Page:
The Malik Report
The Grand Rapids Griffins are en route to Milwaukee to play the Admirals tomorrow night and then to travel south to play the Rockford IceHogs on Saturday, and the Griffins have recalled Jared Coreau from Toledo to substitute for Petr Mrazek.
Mrazek's going to be in Detroit for as long as it takes for Jonas Gustavsson to recover from his dislocated shoulder.
There are two OHL-playing prospects taking part in games this evening in Tyler Bertuzzi and Zach Nastasiuk, but other than that, today's prospect news comes from Europe:
Updated 5x at 5:30 PM: The Red Wings officially recalled Petr Mrazek (Jonas Gustavsson dislocated his shoulder last night; the Griffins recalled Jared Coreau before embarking upon a road trip) ahead of tomorrow night's game against the New Jersey Devils (the 6-4-and-2 Devils host St. Louis this evening; Friday night's game is Military Appreciation Night).
As the Red Wings attempt to snap a 3-game winless streak subsequent to last night's 4-3 OT loss to New York, Pro Hockey Talk's Mike Halford reported that Johan Franzen will not have to deal with the NHL's Department of Player Safety after punching Carl Hagelin in the neck...
Detroit forward Johan Franzen doesn’t have a disciplinary hearing scheduled for his headshot on New York’s Carl Hagelin on Wednesday night, a NHL spokesman confirmed.
And as Paul noted, Daniel Cleary not only made a contribution during last night's game (I'm gonna be honest, he looked very good), but he was also one of the many Wings who issued outspoken criticism of last night's baffling standard of officiating, as MLive's Brendan Savage noted:
DETROIT – The Detroit Red Wings today recalled goaltender Petr Mrazek from the AHL’s Grand Rapids Griffins.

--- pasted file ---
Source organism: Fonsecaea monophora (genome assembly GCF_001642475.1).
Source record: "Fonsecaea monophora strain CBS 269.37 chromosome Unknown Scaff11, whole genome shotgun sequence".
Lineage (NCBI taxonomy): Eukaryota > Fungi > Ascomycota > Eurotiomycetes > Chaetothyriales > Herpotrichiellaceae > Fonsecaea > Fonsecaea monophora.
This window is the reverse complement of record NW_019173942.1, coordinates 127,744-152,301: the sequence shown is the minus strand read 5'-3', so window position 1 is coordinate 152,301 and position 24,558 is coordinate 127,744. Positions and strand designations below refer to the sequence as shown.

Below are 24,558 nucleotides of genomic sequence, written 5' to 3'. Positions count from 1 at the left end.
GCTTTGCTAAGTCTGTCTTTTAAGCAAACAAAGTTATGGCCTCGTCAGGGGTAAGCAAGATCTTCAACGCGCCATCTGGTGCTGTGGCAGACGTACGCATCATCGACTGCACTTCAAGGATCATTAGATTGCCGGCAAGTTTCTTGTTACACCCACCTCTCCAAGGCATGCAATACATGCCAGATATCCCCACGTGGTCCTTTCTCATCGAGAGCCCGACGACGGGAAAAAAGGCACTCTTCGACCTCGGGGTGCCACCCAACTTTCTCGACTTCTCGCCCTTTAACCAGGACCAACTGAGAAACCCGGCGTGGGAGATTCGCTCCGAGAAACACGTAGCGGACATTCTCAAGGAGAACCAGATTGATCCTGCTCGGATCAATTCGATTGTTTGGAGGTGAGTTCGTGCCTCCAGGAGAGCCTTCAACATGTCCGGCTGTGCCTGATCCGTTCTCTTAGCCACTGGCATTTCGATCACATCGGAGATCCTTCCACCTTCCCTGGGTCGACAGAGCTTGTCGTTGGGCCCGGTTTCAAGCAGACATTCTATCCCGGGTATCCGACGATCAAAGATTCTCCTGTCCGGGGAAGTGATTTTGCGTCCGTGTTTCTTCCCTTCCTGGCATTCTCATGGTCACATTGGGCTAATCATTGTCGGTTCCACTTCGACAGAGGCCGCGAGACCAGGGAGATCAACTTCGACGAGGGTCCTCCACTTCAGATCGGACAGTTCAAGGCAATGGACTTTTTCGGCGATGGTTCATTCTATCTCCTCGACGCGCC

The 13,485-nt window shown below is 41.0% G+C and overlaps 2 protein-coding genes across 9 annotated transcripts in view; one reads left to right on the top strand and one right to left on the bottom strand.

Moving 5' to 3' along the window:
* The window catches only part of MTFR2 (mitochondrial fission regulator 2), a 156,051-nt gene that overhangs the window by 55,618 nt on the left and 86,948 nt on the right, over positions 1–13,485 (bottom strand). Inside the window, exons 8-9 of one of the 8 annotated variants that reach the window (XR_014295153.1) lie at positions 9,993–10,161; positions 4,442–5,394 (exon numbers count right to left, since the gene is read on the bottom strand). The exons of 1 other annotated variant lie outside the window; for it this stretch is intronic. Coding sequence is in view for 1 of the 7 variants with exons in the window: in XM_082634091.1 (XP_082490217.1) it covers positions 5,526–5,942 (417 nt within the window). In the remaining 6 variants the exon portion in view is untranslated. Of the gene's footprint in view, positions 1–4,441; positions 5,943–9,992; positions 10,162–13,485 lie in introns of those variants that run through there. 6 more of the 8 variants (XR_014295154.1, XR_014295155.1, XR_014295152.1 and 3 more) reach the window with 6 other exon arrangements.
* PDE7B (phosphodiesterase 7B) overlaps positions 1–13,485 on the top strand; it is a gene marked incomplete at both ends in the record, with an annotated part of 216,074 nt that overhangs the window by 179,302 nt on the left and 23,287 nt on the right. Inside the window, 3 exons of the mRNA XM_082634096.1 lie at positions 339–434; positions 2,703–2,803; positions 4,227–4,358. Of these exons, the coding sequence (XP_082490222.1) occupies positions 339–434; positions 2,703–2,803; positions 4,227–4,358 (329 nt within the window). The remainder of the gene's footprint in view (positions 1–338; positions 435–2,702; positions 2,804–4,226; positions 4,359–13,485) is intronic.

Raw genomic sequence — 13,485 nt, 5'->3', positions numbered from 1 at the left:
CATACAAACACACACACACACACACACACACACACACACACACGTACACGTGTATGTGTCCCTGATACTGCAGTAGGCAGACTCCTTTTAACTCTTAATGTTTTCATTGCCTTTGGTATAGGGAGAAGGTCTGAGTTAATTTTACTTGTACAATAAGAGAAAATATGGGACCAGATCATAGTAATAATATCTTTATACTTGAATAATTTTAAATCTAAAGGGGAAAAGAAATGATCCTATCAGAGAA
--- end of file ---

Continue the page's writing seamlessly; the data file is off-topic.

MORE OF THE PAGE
from Brendan Savage of Mlive,
Cleary's leadership is one of the things coach Mike Babcock was looking for after a disappointing 3-1 loss Tuesday in Ottawa.
"He's huge, even when he's not playing he's a very big part on our team and we need him," said captain Henrik Zetterberg. "He played well. This is his first one. He skated well, he was good with the puck, played some good PK and obviously huge goal for our club.
"Fun to see him back."
"It's important that you help the young players and keep them upbeat," said Cleary, in his 10th season with the Red Wings. "When things don't go well for young players, sometimes they put their heads down and have a hard time with it. So, you got to keep reinforcing them, be positive and working hard.
"In the NHL you're only going to get out of it what you put into it. So it's important that young players see veteran players work hard and be positive."
Before the game, Babcock said he doesn't change the lineup when the team wins so Cleary's status for Friday's home game against New Jersey is uncertain.
That said, Babcock liked what he saw against the Rangers.
I am going to say some difficult things about Gordie Howe, and so if you wish to go no further, here's what Fox Sports Detroit's Keith Gave reports about Gordie's remarkable physical spirit:
Nine days after suffering a stroke that had his family rushing to his bedside in Texas, Mr. Hockey woke up hungry. And playful.
It took him about 30 seconds to polish off a huge chocolate-chip muffin. And he chased that with a healthy bowl of yogurt. Then Gordie Howe decided he wanted to sit up a bit and enjoy the visit with his family. As he began to move, his son Murray, the physician, tried to help give him a boost, and Gordie grabbed him with his big right hand to push himself upward.
The same right hand that was rendered immobile by paralysis when the stroke hit him. A recovery few expected was unfolding. When Gordie needed to move from his bed, he waived off the wheelchair and grabbed a walker. He braced it with both hands and made his way across the room.
It didn't matter that anybody who happened to witness it couldn't quite believe what they were seeing. Gordie Howe lent his life to extraordinary achievements that thrilled and astounded fans who filled arenas to watch him play hockey like no one before him -- or since.
Gave continues, speaking with former Wings team physician John Finley about the 86-year-old's staggeringly wonderful recovery from a stroke, and now I'm gonna say some things: